BESIDES empowerment of local governments and the barangays (villages), the Rotarian way—selfless service and living the highest standards of ethics, discipline and excellence—is one way of rebuilding a nation, Vice President Jejomar Binay said on Friday.
Introduced by party-list Rep. Samuel Pagdilao of the Anti-Crime and Terrorism Community Involvement and Support (ACT-CIS), as the next President of the Philippines, Binay was the guest of honor and speaker at the National Rotary Day celebration at Tuloy sa Don Bosco Compound in Alabang, Muntinlupa City (Metro Manila).
Although suffering from a sore throat, Binay still graced the occasion.
He was unable to address the gathering but his prepared speech was read by his son and Makati City Mayor Jejomar Erwin Binay.
“This [Rotarian way] is true in our ordinary daily tasks and even in the more complex duties of our chosen professions. The clarity of our purpose, and the conviction that the individual and collective efforts of all participants toward this purpose, allowed our seeds to bear fruit.
Had each one gone his or her own way, it is doubtful that we would have accomplished anything at all. Coming together under one commitment, and entrusting what lay beyond the reach of our best efforts to almighty God, we were able to match each challenge we faced,” said Binay, also a Rotarian.
“That is the way to build an organization like the Rotary. That was our way of rebuilding my city of Makati. That will be our way to rebuild our nation,” he added.
Binay agreed with Gary C.K. Huang, president of Rotary International, who said that “in order to keep serving, the Rotary always needs to be growing.”
Huang, who also was present at the celebration, is in the Philippines as part of his 30-country itinerary to celebrate Rotary Day.
“But beyond increasing our numbers, we know we need to have people who are ready to serve. People who are willing, even raring, to contribute to nation-building and lend their strongest push to help the less fortunate lift themselves up from poverty and regain their dignity.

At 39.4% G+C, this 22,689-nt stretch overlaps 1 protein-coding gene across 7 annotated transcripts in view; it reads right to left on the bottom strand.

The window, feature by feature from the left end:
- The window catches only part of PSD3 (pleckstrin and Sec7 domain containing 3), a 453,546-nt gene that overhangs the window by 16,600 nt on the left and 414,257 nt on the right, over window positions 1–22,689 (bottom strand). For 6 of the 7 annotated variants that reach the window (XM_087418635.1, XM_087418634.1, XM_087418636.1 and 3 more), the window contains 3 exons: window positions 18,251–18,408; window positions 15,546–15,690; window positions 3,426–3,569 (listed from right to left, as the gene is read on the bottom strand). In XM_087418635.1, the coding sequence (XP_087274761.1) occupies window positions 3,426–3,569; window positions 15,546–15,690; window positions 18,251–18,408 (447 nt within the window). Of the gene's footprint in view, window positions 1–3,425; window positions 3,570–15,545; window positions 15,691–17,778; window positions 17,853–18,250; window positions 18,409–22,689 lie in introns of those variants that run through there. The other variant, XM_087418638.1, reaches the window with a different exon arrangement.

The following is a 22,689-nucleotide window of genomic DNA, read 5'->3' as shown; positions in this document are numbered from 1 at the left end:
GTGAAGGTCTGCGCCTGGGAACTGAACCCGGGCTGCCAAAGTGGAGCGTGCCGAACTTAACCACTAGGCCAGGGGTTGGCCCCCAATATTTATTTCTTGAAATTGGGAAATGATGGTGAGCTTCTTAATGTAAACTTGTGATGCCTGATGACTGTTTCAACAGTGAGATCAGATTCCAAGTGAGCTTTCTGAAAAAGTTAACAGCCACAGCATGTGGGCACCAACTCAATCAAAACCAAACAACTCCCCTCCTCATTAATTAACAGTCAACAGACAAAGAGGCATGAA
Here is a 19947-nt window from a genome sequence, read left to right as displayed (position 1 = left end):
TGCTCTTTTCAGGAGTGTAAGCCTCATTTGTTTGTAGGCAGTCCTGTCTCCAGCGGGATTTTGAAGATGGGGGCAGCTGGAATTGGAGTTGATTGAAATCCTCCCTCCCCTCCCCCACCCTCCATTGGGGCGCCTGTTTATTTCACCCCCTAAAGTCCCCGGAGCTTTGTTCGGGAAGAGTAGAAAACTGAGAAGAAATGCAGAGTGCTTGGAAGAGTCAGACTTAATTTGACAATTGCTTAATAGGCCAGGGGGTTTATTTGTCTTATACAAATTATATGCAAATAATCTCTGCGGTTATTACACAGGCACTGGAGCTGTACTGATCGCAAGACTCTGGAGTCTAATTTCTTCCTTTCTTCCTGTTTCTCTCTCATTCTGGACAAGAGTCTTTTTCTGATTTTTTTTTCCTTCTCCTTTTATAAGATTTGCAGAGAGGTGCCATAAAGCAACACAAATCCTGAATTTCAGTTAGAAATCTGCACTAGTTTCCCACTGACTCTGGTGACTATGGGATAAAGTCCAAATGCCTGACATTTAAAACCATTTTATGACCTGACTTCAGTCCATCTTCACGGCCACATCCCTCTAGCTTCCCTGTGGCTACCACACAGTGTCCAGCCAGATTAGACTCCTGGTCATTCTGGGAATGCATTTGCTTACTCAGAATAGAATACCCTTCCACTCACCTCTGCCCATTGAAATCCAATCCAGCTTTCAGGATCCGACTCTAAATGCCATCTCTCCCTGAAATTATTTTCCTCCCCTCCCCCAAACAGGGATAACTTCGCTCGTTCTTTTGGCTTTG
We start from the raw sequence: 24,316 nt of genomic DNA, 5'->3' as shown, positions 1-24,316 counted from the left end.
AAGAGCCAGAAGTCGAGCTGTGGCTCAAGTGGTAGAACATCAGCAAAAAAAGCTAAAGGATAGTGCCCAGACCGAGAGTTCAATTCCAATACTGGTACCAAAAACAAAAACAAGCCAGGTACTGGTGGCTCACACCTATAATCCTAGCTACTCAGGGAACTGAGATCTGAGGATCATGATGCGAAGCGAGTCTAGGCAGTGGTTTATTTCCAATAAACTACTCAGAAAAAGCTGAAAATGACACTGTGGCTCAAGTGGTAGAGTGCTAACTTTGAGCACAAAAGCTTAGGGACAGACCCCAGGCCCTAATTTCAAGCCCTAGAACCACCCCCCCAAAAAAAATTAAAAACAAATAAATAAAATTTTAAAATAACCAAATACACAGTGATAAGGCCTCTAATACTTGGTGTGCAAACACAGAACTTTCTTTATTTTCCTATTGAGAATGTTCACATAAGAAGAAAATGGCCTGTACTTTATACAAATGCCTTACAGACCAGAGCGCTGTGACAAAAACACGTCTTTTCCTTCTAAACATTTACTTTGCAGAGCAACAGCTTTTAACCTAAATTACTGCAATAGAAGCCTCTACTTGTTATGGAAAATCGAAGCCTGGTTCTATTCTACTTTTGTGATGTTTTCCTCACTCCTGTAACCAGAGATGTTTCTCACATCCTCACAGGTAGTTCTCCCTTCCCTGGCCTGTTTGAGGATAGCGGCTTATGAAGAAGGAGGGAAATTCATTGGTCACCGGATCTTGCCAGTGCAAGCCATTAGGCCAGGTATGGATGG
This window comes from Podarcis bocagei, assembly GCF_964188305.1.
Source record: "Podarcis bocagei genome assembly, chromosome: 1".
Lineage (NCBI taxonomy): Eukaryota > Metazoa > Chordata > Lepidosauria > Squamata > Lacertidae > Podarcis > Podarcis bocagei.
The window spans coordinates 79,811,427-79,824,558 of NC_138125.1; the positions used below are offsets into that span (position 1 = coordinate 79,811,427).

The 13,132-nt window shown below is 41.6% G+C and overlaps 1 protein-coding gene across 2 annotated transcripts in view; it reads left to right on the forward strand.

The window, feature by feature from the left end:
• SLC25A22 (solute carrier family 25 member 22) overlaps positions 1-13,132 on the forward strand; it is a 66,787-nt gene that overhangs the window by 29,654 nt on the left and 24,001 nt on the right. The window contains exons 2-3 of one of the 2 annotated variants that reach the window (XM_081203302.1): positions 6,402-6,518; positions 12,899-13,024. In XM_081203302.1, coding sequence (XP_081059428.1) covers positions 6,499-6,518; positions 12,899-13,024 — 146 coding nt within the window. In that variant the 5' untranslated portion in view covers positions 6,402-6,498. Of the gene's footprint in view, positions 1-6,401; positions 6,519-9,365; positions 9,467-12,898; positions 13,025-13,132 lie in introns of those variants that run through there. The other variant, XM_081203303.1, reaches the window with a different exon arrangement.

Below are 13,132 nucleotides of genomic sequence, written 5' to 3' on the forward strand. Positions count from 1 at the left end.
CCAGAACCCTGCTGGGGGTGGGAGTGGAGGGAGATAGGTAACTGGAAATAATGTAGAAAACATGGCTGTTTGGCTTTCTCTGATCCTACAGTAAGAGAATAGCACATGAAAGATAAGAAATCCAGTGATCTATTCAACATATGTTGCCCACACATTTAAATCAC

And one thing that we can do is to strengthen the partnership between the Rotary International and the Rotary Community Corps,” Binay said.
He added that in his two decades of being an elected official, he learned the principle of subsidiarity, which he said is “a fancy term for the fundamental principle of local autonomy.”
“I have always referred to it as from the people, to the people principle. Simply, it means that any government function is best performed by the subsidiary of government that is closest to the people. Such a function demands from the subsidiary the basic competence to perform that function,” Binay said.
According to the Vice President, governance in a democracy is governance from the ground up.
“And this is why I have always been an advocate for the empowerment of local government units and the barangay, the units that are in intimate contact with our people.”
Binay urged his fellow Rotarians and the Rotary Community Corps to continue to look for potential collaborations that will uplift the lives of the people even as he assured them of his full support in all the noble involvements.
Prior to the celebration, Huang met some 800 streetchildren at the Tuloy sa Don Bosco, an internationally-acclaimed shelter and educational center for street children.
Besides the Philippines, Huang will be visiting among other countries, Argentina, Chile, France, India, Italy, South Korea and Malaysia in his campaign to build public awareness of Rotary and to achieve his membership goal from 1.2 to 1.3 million worldwide.